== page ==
5. High energy density supercapacitors using macroporous kitchen sponges

    KAUST Repository

    Chen, Wei; Baby, Rakhi Raghavan; Alshareef, Husam N.

    2012-01-01

    Macroporous, low-cost and recyclable kitchen sponges are explored as effective electrode platforms for supercapacitor devices. A simple and scalable process has been developed to fabricate MnO 2-carbon nanotube (CNT)-sponge supercapacitor electrodes

  6. Investigation of Subject perceptions of the Environment in Commercial kitchens

    DEFF Research Database (Denmark)

    Simone, Angela; Olesen, Bjarne W.

    2012-01-01

    In a country such as the United States, the largest employee sector is in the restaurant industry. This makes the commercial kitchens an important space that needs to be evaluated and consequently improved in terms of thermal comfort and indoor air quality conditions, for the wellbeing of the emp......In a country such as the United States, the largest employee sector is in the restaurant industry. This makes the commercial kitchens an important space that needs to be evaluated and consequently improved in terms of thermal comfort and indoor air quality conditions, for the wellbeing....... Today, no study on subjective feedback from kitchen employees has been reported. In the present paper, two types of survey were developed and tested in the field. The questions are based on the ISO 10551 standard and adapted to the kitchen environment. Answers dealing with the working conditions...

  7. Burn injury in kitchen workers: a cause for prevention.

    Science.gov (United States)

    Riina, L H; Simpson, R L; Gudjonsson, O; Glickman, L T; Harris, S U; Johnson, D; Ginocchio, M

    2000-01-01

    Preventable thermal injuries in professional kitchen workers have been identified, and we have introduced a protective garment. Because of the nature of their occupation, kitchen workers are prone to thermal injuries. It has been our experience that the majority of these injuries are scald injuries on the ankles and dorsum of the feet. We propose that a protective garment, such as a waterproof shoe and garter, could reduce the incidence of these injuries.

  8. Biogas yield from Sicilian kitchen waste and cheese whey

    Directory of Open Access Journals (Sweden)

    Antonio Comparetti

    2013-09-01

    Full Text Available The aim of this study is to determine the chemical composition of kitchen waste and cheese whey, as well as the biogas yield obtained from the Anaerobic Digestion (AD tests of these two raw materials. Since the separated waste collection is performed in the town of Marineo (Palermo, a sample of kitchen waste, different from food industry one and included in the Organic Fraction of Municipal Solid Waste (OFMSW, was collected from the mass stored at the households of this town. Moreover, a sample of cheese whey was collected in a Sicilian mini dairy plant, where sheep milk is processed. This investigation was carried out inside laboratory digesters of Aleksandras Stulginskis University (Lithuania. Total Solids (TS resulted 15.6% in kitchen waste and 6% in cheese whey, while both the raw materials showed a high content of organic matter, 91.1% and 79.1%, respectively. The biogas yield resulted 104.6 l kg–1 from kitchen waste and 30.6 l kg–1 from cheese whey. The biogas yield from TS resulted 672.6 l kg–1 using kitchen waste and 384.7 l kg–1 using cheese whey. The biogas yield from Volatile Solids (VS resulted 738.9 l kg–1 using kitchen waste and 410.3 l kg–1 using cheese whey.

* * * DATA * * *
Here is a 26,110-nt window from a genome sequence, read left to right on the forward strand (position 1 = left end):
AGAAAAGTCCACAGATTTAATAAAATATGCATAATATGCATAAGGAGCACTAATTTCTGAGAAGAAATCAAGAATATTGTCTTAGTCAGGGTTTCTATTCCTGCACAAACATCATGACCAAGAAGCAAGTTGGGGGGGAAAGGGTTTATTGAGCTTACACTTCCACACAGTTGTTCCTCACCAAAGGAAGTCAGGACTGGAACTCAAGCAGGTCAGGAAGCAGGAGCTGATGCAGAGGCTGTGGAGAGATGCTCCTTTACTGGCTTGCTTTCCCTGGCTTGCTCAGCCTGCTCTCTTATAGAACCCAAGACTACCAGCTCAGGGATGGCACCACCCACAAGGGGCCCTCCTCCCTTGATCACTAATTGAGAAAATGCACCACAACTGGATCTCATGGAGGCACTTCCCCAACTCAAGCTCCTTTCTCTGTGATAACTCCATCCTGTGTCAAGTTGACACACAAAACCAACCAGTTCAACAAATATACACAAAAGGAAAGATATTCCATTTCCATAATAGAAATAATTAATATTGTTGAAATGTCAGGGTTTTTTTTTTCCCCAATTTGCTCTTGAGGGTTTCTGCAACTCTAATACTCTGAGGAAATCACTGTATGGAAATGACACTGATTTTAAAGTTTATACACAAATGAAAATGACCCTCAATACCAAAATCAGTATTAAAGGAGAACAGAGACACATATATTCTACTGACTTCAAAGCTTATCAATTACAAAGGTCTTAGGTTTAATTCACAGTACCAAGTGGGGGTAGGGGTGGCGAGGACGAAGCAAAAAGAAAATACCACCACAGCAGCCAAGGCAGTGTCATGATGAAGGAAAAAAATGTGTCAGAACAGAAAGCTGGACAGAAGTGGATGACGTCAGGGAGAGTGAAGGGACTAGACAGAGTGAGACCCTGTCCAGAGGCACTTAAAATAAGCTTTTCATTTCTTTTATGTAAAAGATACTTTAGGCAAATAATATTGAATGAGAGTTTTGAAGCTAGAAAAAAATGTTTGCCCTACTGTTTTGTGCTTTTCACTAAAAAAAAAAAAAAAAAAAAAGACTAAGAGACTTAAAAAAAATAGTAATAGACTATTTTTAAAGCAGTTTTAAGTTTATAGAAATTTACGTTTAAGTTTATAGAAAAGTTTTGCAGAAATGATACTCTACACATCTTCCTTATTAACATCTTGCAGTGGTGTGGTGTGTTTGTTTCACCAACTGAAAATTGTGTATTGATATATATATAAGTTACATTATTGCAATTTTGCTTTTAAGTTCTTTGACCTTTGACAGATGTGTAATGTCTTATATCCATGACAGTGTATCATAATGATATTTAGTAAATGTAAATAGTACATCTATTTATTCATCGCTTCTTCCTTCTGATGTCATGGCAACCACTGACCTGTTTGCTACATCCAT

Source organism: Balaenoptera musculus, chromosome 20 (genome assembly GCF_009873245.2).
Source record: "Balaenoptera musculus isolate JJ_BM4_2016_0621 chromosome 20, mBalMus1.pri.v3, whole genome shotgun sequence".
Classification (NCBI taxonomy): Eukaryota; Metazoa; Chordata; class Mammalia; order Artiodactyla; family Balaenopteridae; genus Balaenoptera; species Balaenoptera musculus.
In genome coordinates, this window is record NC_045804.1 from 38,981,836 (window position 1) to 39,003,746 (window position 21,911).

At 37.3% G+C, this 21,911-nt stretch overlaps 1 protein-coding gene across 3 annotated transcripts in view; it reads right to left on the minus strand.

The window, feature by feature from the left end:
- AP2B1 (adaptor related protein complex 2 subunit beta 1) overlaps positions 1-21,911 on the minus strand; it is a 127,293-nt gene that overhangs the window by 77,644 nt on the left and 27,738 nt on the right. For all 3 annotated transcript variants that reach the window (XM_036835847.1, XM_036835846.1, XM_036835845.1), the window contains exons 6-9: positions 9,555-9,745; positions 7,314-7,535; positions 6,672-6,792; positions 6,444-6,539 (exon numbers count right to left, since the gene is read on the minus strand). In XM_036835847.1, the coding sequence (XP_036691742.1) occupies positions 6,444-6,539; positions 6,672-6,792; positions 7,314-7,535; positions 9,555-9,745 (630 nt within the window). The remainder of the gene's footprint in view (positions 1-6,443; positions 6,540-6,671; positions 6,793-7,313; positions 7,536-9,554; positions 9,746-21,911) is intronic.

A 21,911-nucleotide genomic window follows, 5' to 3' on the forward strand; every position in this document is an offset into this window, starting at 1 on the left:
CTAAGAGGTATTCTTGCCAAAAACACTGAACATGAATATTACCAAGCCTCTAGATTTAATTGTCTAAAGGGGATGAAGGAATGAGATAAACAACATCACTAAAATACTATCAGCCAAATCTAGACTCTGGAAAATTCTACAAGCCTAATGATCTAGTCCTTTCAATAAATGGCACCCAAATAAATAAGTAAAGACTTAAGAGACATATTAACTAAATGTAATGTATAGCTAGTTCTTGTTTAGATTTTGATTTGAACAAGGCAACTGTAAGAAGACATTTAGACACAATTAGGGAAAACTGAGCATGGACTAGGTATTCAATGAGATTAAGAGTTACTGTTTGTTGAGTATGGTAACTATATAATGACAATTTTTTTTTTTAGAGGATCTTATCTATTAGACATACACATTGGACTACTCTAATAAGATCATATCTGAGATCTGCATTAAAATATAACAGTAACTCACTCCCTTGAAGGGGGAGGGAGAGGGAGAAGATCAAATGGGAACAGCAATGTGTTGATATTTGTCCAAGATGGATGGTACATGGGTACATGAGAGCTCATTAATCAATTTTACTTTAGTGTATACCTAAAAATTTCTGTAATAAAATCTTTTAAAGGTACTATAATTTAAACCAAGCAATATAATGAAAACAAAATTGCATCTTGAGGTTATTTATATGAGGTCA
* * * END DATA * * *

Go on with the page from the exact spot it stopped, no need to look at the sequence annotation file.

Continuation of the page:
9. Automated, High Temperature Furnace for Glovebox Operation

    International Nuclear Information System (INIS)

    Neikirk, K.

    2001-01-01

    The Plutonium Immobilization Project (PIP), to be located at the Savannah River Site SRS, is a combined development and testing effort by Lawrence Livermore National Laboratory (LLNL), Westinghouse Savannah River Company (WSRC), Pacific Northwest National Laboratory (PNNL), Argonne National Laboratory (ANL), and the Australian National Science and Technology Organization (ANSTO). The Plutonium Immobilization process involves the disposition of excess plutonium by incorporation into ceramic pucks. As part of the immobilization process, furnaces are needed for sintering the ceramic pucks. The furnace being developed for puck sintering is an automated, bottom loaded furnace with insulating package and resistance heating elements located within a nuclear glovebox. Other furnaces types considered for the application include retort furnaces and pusher furnaces. This paper, in part, will discuss the furnace technologies considered and furnace technology selected to support reliable puck sintering in a glovebox environment

  10. Design of a rotating-hearth furnace

    Energy Technology Data Exchange (ETDEWEB)

    Behrens, H A [Verein Deutscher Eisenhuettenleute (VDEh), Duesseldorf (Germany, F.R.)

    1979-10-01

    Presented in two parts, this paper is intended to provide an outline of the theoretical fundamentals for the design of rotating-hearth furnaces for heating round stock and deals with the characteristic design features of such furnaces.

  11. Waste and dust utilisation in shaft furnaces

    Energy Technology Data Exchange (ETDEWEB)

    Senk, D.; Babich, A.; Gudenau, H.W. [Rhein Westfal TH Aachen, Aachen (Germany)

    2005-07-01